Lakers' Superstar Syndrome Too Much for Mike D'Antoni to Handle

Josh BenjaminCorrespondent INovember 24, 2012

LOS ANGELES, CA - NOVEMBER 20:  Head coach Mike D'Antoni of the Los Angeles Lakers reacts in the game against the Brooklyn Nets at Staples Center on November 20, 2012 in Los Angeles, California. The Lakers won 95-90.   NOTE TO USER: User expressly acknowledges and agrees that, by downloading and or using this photograph, User is consenting to the terms and conditions of the Getty Images License Agreement.  (Photo by Stephen Dunn/Getty Images)
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Mike D'Antoni hasn't even been head coach of the Los Angeles Lakers for two weeks, and he is already dealing with player drama.

According to Arash Markazi of, D'Antoni got a bit testy during his press conference following Los Angeles' loss to the Memphis Grizzlies on Friday night. The first words out of the offensive mastermind's mouth were about his disdain for players complaining about their share of touches.

Forward Pau Gasol was later identified as one of the players dissatisfied with his opportunities, calling for more time in the low post and less outside the paint. Gasol said:


I'm not a pure jump-shooter I can stretch the defense out and make a couple jumpers. But how I get going is by getting in the paint and creating off the post, things like that.

That's historically how I've been really successful and made a really good name for myself and earned my contracts. But hopefully I'll find a way and we'll find a way to get me a few opportunities there and get myself going in that way and be more effective.


Gasol's words may have some merit, as he has been terrible over his past two games. He has scored just 14 points and grabbed 13 rebounds in that stretch, shooting just 33 percent from the field. Center Dwight Howard has been equally bad, posting identical scoring and rebounding totals and shooting about the same from the field.

Thus, one can see why Gasol would be frustrated. The same can be said for Howard, who has yet to say anything this season but was vocal about his frustration over lack of touches last season with the Orlando Magic.

It is perfectly understandable why D'Antoni would feel exasperated at such a complaint, particularly because his run-and-gun system calls for a fast-paced, team-oriented offense. If just one player strays from his role and/or complains about it, the proverbial house of cards falls.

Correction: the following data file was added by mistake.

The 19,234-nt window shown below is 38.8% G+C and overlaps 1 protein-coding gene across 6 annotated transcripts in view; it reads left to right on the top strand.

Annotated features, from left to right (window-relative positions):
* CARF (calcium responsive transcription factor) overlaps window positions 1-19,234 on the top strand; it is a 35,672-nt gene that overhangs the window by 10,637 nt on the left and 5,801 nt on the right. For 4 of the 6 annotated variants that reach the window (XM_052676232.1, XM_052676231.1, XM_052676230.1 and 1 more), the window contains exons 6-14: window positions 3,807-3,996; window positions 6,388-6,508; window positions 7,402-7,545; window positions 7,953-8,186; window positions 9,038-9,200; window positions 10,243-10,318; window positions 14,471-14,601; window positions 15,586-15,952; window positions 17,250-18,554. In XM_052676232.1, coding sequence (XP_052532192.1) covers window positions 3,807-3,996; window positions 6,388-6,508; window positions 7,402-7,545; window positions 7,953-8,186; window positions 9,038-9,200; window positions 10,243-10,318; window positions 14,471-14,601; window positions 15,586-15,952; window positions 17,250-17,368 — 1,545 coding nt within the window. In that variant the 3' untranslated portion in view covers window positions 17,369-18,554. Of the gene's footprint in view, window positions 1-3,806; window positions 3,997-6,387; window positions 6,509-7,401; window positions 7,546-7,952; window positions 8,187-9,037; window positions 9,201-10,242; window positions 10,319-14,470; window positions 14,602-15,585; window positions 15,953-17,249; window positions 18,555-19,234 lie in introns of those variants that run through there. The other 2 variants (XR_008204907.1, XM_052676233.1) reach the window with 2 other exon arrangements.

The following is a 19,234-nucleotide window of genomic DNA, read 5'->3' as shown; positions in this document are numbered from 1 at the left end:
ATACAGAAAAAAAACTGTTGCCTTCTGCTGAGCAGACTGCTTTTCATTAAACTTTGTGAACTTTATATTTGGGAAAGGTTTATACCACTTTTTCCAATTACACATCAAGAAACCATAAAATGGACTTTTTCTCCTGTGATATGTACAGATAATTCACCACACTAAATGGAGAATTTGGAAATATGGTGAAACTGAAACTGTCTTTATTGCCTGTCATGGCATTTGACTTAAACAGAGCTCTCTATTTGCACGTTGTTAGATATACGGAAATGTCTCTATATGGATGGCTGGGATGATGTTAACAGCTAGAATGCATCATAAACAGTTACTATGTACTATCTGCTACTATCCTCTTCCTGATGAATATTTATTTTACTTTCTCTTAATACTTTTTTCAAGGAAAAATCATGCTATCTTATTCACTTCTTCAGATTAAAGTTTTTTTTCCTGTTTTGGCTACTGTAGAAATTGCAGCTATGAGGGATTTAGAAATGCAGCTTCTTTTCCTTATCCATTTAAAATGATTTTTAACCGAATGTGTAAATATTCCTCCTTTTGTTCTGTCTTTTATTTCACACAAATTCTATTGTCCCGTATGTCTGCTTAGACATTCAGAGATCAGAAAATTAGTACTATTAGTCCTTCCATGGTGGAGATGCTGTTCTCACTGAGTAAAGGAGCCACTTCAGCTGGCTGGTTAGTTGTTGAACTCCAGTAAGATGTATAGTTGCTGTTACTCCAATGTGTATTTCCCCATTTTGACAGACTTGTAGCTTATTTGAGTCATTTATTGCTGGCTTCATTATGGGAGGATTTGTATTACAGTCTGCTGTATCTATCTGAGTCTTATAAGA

The veteran coach is no stranger to this type of drama. He clashed with Carmelo Anthony all of last season when coaching the New York Knicks, even resigning in March when his star player's ego and the Knicks' struggles became too much to bear.

But D'Antoni is in Los Angeles now, not New York, and he has one of the largest egos in the NBA on his team in guard Kobe Bryant. The five-time champion, despite professing his excitement over D'Antoni being hired, was quick to assert whose team the Lakers really were before the season even began.

Thus, if D'Antoni thought that he was going to be avoiding the "Superstar Syndrome" by heading to the Los Angeles Lakers, where his former Suns point guard Steve Nash had signed over the summer, he's in for a big surprise.

No matter how much he may try to incorporate the run-and-gun and make Steve Nash the chief of the offense, Bryant is always going to be the one in control. He may or may not have had a role in the firing of D'Antoni's predecessor, Mike Brown. So for D'Antoni, this season could be a repeat of the drama with Anthony.

This can all be changed through a number of approaches. First, Bryant could just give up the ball to his teammates more often, but that's only the tip of the iceberg.

Rather, D'Antoni needs to start listening to his players. Gasol isn't complaining just for the sake of doing so, but is offering a solution to the problem. He's telling his coach, "This is how to get the best out of me, so please have a little faith."

Yes, Howard is a better option at center in the traditional sense of D'Antoni's run and gun game, but what about when he is on the bench? Jordan Hill doesn't have the size and Robert Sacre doesn't have the experience to keep up with elite centers, so why not give Gasol a chance? By combining both approaches as necessary, a happy balance can be found and team chemistry issues can be avoided.

The saddest part of it all is that instead of keeping cool in light of Gasol's complaint, D'Antoni appeared exasperated, adding proof to the idea that he can't handle large egos. Even when Gasol's conditioning was questioned following the Lakers' loss to the Sacramento Kings on Wednesday, D'Antoni offered little to no support.

Where other coaches would have sat down with the player in question and offered pointers on how to improve in one particular area, D'Antoni basically said, "This is how things are going to be. If you can't adapt, I'll find someone who will."

That all being said, while D'Antoni knows how to run a fast-paced offense, he still has little to no idea of how to deal with superstars. His biggest star in Phoenix was Nash, but Nash has always been a team-first kind of guy. In Los Angeles, save for Nash, Bryant, Gasol and Dwight Howard are used to being stars and not taking a back seat for the sake of a win.

Unfortunately, history shows that D'Antoni won't get through to his superstars. His system is very specific, and his hesitance to adjust it to fit Carmelo Anthony's best attributes shows how he handles egos.

Unless D'Antoni can loosen the reins a little bit and find a way to keep everyone happy, the Superstar Syndrome will overtake him once again and probably run him out of NBA coaching for good.